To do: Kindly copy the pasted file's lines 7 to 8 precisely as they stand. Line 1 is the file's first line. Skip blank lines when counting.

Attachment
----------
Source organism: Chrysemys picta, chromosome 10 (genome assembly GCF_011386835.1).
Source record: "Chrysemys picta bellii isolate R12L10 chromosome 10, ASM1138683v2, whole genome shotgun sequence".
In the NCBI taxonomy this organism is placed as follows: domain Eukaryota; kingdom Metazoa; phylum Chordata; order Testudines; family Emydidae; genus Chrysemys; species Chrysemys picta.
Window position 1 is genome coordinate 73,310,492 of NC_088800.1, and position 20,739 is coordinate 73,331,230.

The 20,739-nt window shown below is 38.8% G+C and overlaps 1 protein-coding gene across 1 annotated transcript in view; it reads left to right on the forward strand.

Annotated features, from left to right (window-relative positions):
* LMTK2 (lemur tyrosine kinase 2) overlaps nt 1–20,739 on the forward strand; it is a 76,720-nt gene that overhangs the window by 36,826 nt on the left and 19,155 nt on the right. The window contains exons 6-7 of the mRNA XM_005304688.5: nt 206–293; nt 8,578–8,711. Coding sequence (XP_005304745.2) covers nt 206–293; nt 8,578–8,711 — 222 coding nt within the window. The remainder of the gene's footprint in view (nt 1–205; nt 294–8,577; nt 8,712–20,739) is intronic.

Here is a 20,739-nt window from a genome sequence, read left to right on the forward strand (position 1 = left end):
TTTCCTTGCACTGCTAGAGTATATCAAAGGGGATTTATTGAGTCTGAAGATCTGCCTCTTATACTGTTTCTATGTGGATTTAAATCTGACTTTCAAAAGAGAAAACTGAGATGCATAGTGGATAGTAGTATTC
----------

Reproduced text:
* LMTK2 (lemur tyrosine kinase 2) overlaps nt 1–20,739 on the forward strand; it is a 76,720-nt gene that overhangs the window by 36,826 nt on the left and 19,155 nt on the right. The window contains exons 6-7 of the mRNA XM_005304688.5: nt 206–293; nt 8,578–8,711. Coding sequence (XP_005304745.2) covers nt 206–293; nt 8,578–8,711 — 222 coding nt within the window. The remainder of the gene's footprint in view (nt 1–205; nt 294–8,577; nt 8,712–20,739) is intronic.

Here is a 20,739-nt window from a genome sequence, read left to right on the forward strand (position 1 = left end):